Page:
Gordon deals with these inconvenient data by suggesting Americans are confused by the lower tax rate on capital gains and dividends, which he says are “double taxed.” Apologists constantly invoke this red herring to imply that the income stream accruing to investors is somehow taxed at 50 percent. Gordon says that poor, befuddled Warren Buffet would not be advocating raising his own taxes if he were aware that he was being double-taxed: “But dividends are paid out of corporate profits that have already been taxed. So Buffet’s equity earnings are doubly taxed: he pays 35 percent at the corporate level and 15 percent on his own return,” Gordon writes.

No, Buffet does not pay 35 percent at the corporate level. The firm he manages, Berkshire Hathaway, paid an effective 29 percent corporate tax rate in 2010, which is at the upper range of what large companies pay. GE managed to pay no federal income taxes in 2010 on foreign and domestic profits of $14 billion. Ask yourself why American corporations are now sitting on $2 trillion in cash if the American tax system were so punitive and confiscatory?

The American revenue system is about taxing on individual legal entities. Taxes on an individual, be he a wager-earner or sole proprietor of a business, are only levied once; that said, all income from whatever source (unless it is specifically exempt) is taxed in those cases. Corporations, on the other hand, pay rates on profits, a narrower category whose definition is more susceptible to creative bookkeeping. This is how GE could pay zero federal taxes last year; yet that does not preclude its shareholders from realizing capital gains. Those GE shareholders, just like Warren Buffet with respect to Berkshire Hathaway, are individual entities who are legally separate from the corporations whose shares they own. They are taxed once on the investment income they receive.

To argue that investors are double-taxed is like saying that if Warren Buffet were to give you a billion dollars free and clear, you should pay no taxes on that sum, since Buffet had already been taxed on it. Good luck with that argument when you make your not-guilty plea in federal court!

The cry of “double taxation” is a red herring designed to let rich speculators skate.

Myth 4: Millionaires share the same political beliefs.

Of course they don’t, but so what? No one argues that all millionaires are political reactionaries like Alfried Krupp or H.L. Hunt; everyone knows about the rich Hollywood personalities who fund liberal causes. The issue is that all of them are paying significantly lower tax rates than they used to, and this circumstance is creating fiscal shortfalls, aggravating economic distortions, and endangering the social fabric.

And the “charitable foundations” that many of the rich found or endow are simply tax dodges, or else tax-free megaphones for propagandizing their own political views. This is true whether the very rich guy is George Soros or one of the Koch brothers (see: Cato Institute, Heritage Foundation, etc.).

This “myth” is a straw-man argument about millionaires’ beliefs that has nothing to with tax policy.

Myth 5: Obama’s ‘millionaires tax’ won’t seriously limit investment.

As Gordon notes, this is the argument made by the Obama administration. To counter it, Gordon cites a 2001 Joint Committee on Taxation report claiming that a dollar in taxes causes more than a dollar of losses to the economy. But the “report” is a political advocacy piece issued under the rubric of the committee’s Republican chairman. The paper’s claim amounts to proposing “dynamic scoring” of tax legislation – in other words, fudging the economic effects of a tax cut so that they outweigh the negative fiscal effects. Nonpartisan agencies like the Congressional Budget Office have resisted pressure to dynamically score legislation because the methodology is questionable.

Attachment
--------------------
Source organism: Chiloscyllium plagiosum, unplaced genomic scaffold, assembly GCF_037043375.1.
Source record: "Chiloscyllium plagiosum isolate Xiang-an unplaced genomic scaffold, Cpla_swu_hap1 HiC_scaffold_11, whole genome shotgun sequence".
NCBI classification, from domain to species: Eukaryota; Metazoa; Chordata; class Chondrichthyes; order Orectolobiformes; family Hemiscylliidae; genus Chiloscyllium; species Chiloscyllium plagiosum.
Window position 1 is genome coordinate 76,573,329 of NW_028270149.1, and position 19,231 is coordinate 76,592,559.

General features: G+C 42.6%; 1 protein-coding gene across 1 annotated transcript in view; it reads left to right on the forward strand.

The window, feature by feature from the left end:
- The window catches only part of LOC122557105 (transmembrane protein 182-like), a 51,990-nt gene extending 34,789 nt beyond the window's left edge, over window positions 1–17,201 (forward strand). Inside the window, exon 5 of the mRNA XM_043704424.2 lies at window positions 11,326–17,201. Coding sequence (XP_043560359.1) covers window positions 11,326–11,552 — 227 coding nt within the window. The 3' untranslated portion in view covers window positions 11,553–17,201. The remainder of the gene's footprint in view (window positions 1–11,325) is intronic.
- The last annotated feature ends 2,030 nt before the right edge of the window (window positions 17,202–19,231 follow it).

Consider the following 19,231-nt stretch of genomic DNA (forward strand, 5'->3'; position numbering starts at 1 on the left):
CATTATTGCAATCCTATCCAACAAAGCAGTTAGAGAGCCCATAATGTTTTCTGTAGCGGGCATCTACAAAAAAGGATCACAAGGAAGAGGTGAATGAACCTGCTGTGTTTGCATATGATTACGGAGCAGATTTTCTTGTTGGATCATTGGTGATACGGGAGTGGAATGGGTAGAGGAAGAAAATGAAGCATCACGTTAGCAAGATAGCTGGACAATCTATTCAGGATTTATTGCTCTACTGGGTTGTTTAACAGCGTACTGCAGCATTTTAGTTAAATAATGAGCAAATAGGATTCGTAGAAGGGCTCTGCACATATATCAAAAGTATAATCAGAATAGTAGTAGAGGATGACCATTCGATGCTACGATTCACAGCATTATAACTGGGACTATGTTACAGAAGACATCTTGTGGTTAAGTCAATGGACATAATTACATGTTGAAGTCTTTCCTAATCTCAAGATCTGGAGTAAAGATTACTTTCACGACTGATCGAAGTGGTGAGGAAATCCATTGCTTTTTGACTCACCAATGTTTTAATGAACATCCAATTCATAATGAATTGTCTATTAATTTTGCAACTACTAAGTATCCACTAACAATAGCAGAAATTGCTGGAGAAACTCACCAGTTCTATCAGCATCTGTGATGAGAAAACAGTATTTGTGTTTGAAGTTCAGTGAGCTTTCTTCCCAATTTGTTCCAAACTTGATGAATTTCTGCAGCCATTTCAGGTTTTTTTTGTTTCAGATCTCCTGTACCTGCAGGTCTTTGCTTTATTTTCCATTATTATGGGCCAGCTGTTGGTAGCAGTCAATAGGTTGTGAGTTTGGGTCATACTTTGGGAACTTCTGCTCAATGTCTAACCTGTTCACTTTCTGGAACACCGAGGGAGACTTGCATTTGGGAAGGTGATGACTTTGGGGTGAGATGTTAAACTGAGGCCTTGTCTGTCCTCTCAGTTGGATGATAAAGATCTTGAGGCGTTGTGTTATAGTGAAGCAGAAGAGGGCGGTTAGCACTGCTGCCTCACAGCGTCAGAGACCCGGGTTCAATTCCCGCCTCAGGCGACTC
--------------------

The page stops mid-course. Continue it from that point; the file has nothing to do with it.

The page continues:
Likewise, Gordon tries to argue that a decrease in unemployment in the four years (2004-2007) after George W. Bush’s tax policies were fully implemented proves that tax cuts drive job growth. But he doesn’t mention that the Clinton administration’s 1993 tax increase, which Republicans predicted would destroy the economy, was followed by similar drop in unemployment. It was also accompanied by an economic upswing that, for the first time since the early 1970s, provided significant income gains to the bottom 50 percent of income-earners. And the Clinton-era tax rates were hardly confiscatory towards the top earners: the rich still got richer. By contrast, the entire period of the administration of President George W. Bush (not just those four selected years) saw the slowest job creation rate since the administration of Herbert Hoover.

Gordon says that in the same 2004-2007 period the federal government received a 44-percent revenue increase. But this revenue bump was the fiscal equivalent of a sugar high. As a result of Bush’s capital gains rate reduction, many investors both in movable assets and real estate decided to take one-time distributions. Such activity does not result in a steady stream of revenue over many years the way income and consumption taxes do. And the revenue spike was a symptom of more dire events: the housing bubble, which was already underway owing to Federal Reserve Chairman Alan Greenspan’s artificially-low interest rate policy, got further impetus from the capital gains rate cuts. After 2007, revenue began to crater as the capital gains distributions fell off.

Bush’s tenure concluded with the Wall Street collapse of September 2008, the most severe financial meltdown since the crash of October 1929. The 2008 collapse had many authors: Wall Street’s securitization of subprime mortgages; Greenspan’s policies; the irresponsibility of Federally-guaranteed Fannie Mae and Freddie Mac; and the hands-off policy carried out by government regulators. But the fuel for the speculative bubble was also supplied by the flood of cash the tax cuts provided for the investor class, not least the windfall they received from a lower capital gains rate on real estate speculation.

Contrast that with the 1950s, a period of substantial real economic growth and shared prosperity – along with a 91 percent top marginal rate on individual incomes, while corporate tax revenues were a markedly higher share of total Federal revenue than today. President Eisenhower denounced attempts to reduce the tax rates as fiscally irresponsible. In view of the current $14-trillion national debt, maybe Ike was right.

Despite the present Great Recession, the possessing class is still awash in cash. It is able to hire publicists such as Larry Kudlow or Erin Burnett. This activity is in the tradition of PR efforts pioneered early in the 20th century by Ivy Lee and
Edward Bernays.

But one would have thought the Washington Post Corporation could have hired someone with a better command of facts and plausible argumentation than John Steel Gordon. The nationwide demonstrations against Wall Street are evidence that the public isn’t buying it.